If you and your spouse are thinking about a divorce but you are in a difficult financial situation, you need to discuss whether you should put separating on hold to go through bankruptcy together or if bankruptcy is a step one or both of you might take following the dissolution of your marriage. In general, you do not want to try and go through both proceedings at the same time. The bankruptcy will only delay your divorce because it will affect the distribution of the marital estate.
The Basics of Bankruptcy
There are multiple types of bankruptcy, but their general purpose is to free people from debt they are unable to pay now or in the future. Chapter 7 enables people to pay off debt by selling property, like their home, and other debts are entirely discharged. Chapter 13 is a reorganization where your debts are altered into a payment plan you can afford.
Chapter 7 can take as few as three months to complete, but Chapter 13 is a years-long process because your debts do not just go away – you continue to work on paying them off.
Factors in Deciding When to File for Bankruptcy
There are many factors that come into play when determining whether to file for bankruptcy and when is the right time to do so.
Type of debt: You will need to look at the kind of debts you have accumulated before and during the marriage – they may not all be dischargeable. For example, federal student loans and owed taxes are not discharged in bankruptcy.
Your income: When you file for bankruptcy, the court looks at your income. Your income can vary depending on whether you are legally married, separated, or divorced at the time of filing.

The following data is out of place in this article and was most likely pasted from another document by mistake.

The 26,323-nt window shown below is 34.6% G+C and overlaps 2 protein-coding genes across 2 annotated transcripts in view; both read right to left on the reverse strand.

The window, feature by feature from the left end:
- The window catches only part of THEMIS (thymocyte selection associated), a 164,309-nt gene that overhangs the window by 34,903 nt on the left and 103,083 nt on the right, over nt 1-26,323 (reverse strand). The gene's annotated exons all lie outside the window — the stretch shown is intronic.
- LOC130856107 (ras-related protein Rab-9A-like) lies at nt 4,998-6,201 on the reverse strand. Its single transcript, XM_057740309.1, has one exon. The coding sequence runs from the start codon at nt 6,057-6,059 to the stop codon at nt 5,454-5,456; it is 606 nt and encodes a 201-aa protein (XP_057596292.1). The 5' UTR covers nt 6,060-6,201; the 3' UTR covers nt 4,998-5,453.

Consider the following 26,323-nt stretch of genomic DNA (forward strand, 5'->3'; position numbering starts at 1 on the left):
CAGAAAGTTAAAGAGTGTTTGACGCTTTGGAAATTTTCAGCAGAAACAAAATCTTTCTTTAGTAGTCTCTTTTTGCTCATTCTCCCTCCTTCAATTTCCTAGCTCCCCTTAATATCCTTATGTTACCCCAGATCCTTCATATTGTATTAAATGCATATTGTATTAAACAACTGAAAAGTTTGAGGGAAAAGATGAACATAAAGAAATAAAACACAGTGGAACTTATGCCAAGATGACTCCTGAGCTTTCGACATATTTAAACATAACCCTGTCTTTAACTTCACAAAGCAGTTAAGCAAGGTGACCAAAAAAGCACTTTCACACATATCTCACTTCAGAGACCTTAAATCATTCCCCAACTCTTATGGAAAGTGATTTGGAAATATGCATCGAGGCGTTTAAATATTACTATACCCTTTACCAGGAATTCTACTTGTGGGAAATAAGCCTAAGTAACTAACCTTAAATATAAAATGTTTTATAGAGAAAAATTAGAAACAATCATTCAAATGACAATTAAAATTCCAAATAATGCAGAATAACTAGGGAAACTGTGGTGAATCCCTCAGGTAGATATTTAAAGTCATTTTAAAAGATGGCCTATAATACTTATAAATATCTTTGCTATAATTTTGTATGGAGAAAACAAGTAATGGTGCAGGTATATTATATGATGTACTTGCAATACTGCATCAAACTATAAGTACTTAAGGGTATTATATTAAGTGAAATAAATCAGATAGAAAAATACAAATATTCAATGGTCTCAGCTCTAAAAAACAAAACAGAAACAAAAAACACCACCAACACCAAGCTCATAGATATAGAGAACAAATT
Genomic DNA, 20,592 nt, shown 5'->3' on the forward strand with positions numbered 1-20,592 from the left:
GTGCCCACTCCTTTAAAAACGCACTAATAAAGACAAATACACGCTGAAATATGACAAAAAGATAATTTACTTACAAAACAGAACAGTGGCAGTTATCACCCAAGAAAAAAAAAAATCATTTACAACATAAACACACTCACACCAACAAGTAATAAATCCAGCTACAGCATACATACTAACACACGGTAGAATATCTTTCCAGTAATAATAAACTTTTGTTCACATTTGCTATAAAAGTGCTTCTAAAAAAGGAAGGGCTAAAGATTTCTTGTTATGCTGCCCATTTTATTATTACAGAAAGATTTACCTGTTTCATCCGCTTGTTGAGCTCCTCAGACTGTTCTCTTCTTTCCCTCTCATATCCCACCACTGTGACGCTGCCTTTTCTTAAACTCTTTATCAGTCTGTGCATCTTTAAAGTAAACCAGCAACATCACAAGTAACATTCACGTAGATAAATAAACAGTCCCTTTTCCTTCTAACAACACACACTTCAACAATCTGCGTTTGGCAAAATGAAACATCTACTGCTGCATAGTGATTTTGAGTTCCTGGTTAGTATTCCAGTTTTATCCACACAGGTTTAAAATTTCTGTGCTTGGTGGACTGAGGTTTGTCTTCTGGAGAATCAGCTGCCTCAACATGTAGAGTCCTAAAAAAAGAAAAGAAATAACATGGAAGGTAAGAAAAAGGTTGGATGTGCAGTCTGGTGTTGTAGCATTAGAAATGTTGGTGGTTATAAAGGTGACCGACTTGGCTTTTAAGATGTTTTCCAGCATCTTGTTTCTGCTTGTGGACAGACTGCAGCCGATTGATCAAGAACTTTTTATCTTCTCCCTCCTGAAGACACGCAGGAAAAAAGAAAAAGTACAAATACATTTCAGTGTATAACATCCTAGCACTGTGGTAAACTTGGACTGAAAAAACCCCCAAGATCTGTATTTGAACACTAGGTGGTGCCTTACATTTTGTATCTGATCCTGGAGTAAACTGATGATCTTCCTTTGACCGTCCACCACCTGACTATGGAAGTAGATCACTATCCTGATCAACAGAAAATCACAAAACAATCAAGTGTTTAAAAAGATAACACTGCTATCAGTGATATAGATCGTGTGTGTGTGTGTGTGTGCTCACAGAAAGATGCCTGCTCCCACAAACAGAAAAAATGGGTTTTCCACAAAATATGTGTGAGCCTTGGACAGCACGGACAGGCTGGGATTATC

Eligibility for Chapter 7: You and your spouse may not both be eligible for Chapter 7 bankruptcy because your combined income is too high.
Your relationship: If you are in a volatile or dangerous situation, it may not be possible to continue the relationship while improving your finances. Your health and safety always comes first.
When Filing for Bankruptcy Before Divorcing is Beneficial
If you and your spouse are eligible to file for Chapter 7 bankruptcy, it is often best to do this before you divorce. These proceedings are generally finished in 90 days, so within a few months, you and your spouse can be discharged from debt you cannot pay and out from under a mortgage you cannot afford.
Finalizing a Chapter 7 bankruptcy before you divorce can make the proceedings much faster as you will not have to decide on the distribution of debt.
It may be best to wait until after the divorce to file for bankruptcy if together you and your spouse are only eligible for Chapter 13 proceedings. You may be able to file for Chapter 7 bankruptcy alone later. Through Chapter 13, you and your spouse would both be responsible for continuing to pay the debts, which would keep you connected for years and significantly delay the dissolution of your marriage.
Contact a Naperville Divorce Attorney
If you are not sure how to move forward with a divorce when you are deeply in debt, call the experienced DuPage County divorce lawyers at our office. We can help you determine how to proceed with your divorce and bankruptcy, if it is necessary.